Fear appeals & irrelevance

Threat appeals and fear

A threat indicates that an undesirable consequence can occur if certain behaviour is undertaken. Fear is an emotional reaction in response to a threat.

In road safety, threat appeals have been used to initiate fear and anxiety in an audience. Key steps to creating a credible threat appeal include:

  1. attracting and holding audience attention
  2. generating fear and anxiety about possible consequences of an action
  3. and then suggesting coping techniques such as safe behaviour to reduce the threat and increase the audiences’ confidence that they can and should adopt the safe behaviour

The first step of the process is often successful, but campaigns often overlook the final step.

Fear appeals must:

  1. describe the threat suggesting the severity and vulnerability of the audience
  2. the threat should be personally relevant
  3. and recommendations should be given about how to reduce or prevent the threat

Sensation-seeking groups tend to be less affected by the message. Young males from deprived backgrounds tend to be difficult to influence through these types of appeals due to deflection, peer pressure and self efficacy.

Research from health education suggests that where the attempt to change attitudes shocks the recipients into feeling fear or other strong emotions, and the person cannot see a way in which their future actions could moderate these feeling, they will then disengage from the communication and do not fully or rationally process the information.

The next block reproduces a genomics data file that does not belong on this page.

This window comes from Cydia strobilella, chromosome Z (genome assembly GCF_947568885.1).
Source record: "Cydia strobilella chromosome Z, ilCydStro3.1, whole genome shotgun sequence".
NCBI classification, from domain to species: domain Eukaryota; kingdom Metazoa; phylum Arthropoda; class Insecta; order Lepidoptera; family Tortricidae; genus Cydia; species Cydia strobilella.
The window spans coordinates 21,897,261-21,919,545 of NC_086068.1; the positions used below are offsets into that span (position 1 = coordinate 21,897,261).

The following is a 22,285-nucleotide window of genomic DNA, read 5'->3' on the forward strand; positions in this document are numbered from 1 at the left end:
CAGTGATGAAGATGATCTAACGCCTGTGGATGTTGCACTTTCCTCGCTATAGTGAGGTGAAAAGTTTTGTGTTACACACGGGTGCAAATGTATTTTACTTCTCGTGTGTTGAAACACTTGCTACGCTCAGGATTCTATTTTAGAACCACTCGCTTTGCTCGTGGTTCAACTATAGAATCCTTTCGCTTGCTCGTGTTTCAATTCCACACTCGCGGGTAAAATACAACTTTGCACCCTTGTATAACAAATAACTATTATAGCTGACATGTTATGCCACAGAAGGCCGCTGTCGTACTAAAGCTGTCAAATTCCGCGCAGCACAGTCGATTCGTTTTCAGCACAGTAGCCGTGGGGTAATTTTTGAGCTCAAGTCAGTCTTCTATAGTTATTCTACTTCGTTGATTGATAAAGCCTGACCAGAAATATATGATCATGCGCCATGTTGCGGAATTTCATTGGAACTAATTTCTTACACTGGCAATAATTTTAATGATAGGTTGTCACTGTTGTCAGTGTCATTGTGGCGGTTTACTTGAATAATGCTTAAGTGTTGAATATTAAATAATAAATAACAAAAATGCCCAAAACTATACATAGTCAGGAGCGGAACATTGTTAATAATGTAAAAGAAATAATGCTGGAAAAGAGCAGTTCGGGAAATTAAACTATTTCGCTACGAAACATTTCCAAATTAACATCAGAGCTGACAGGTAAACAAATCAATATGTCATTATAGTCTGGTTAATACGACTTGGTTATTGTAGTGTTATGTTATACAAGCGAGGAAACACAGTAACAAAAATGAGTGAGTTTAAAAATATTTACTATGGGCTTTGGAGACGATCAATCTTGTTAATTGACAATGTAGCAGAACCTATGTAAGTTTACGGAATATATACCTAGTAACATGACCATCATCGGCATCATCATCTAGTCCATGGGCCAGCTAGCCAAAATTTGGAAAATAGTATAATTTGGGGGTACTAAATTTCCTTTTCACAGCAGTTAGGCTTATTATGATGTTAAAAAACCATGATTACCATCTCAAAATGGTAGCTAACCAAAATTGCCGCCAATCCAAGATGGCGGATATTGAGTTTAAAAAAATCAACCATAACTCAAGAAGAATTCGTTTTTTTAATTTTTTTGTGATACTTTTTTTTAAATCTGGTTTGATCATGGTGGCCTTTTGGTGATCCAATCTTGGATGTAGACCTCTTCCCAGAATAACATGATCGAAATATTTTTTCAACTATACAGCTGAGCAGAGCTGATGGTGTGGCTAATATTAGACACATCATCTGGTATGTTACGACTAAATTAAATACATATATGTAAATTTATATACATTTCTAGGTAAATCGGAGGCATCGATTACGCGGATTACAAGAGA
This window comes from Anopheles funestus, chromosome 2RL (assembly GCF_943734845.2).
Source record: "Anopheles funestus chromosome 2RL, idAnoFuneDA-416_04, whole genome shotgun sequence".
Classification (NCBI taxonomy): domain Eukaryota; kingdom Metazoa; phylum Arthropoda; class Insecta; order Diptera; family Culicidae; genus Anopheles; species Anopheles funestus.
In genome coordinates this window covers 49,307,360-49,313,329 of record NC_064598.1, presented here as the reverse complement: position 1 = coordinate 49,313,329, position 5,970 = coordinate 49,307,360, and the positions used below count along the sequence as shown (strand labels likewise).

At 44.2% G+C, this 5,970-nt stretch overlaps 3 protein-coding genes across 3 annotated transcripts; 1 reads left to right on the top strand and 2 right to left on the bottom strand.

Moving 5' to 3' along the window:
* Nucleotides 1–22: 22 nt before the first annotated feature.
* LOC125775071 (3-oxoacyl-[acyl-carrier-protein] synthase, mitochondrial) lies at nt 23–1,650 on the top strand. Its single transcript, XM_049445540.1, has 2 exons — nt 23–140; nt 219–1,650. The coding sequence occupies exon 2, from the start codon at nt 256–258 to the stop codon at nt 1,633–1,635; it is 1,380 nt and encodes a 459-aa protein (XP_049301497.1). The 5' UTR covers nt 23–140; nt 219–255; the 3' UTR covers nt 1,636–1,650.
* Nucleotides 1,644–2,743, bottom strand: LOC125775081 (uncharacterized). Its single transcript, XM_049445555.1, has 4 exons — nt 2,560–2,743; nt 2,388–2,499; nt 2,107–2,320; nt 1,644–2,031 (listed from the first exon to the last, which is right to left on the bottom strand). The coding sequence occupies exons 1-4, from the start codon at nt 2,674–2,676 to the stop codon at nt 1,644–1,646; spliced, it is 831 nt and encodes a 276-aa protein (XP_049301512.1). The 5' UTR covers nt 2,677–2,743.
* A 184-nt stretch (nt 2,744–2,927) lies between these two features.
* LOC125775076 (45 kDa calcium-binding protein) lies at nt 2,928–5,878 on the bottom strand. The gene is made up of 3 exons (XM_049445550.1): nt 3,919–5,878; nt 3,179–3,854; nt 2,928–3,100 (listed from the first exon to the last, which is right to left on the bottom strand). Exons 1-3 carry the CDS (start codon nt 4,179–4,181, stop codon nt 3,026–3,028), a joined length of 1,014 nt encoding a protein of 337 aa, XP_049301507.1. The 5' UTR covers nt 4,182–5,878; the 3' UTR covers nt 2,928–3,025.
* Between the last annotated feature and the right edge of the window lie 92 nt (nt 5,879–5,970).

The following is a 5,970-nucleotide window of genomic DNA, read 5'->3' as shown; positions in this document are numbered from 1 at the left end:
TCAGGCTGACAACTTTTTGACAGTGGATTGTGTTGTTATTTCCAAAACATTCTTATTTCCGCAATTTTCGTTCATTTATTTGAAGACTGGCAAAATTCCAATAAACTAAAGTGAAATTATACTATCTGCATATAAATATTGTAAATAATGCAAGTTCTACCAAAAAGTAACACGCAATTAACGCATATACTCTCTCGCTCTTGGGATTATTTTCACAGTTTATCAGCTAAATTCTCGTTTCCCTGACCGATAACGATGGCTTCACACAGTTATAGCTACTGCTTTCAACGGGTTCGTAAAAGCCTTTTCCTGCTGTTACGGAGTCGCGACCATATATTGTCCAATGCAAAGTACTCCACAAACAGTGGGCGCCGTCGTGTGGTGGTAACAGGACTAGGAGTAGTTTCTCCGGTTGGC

The literature on coping with psychological stress points out that threats need to be balanced with coping strategies. YDIs, and Road Safety Education in general, that seeks to evoke shock or fear MUST also provide implementable and attractive means of reducing, removing or otherwise dealing with the presented threat. Otherwise anxiety may lead to denial of the personal relevance of the threat.

Resources

Best practice in road safety mass media campaigns: A literature review. Centre for Automotive Safety Research. Wundersitz, L.N., Hutchinson, T.P., J.E., Woolley, J.E. (2010).

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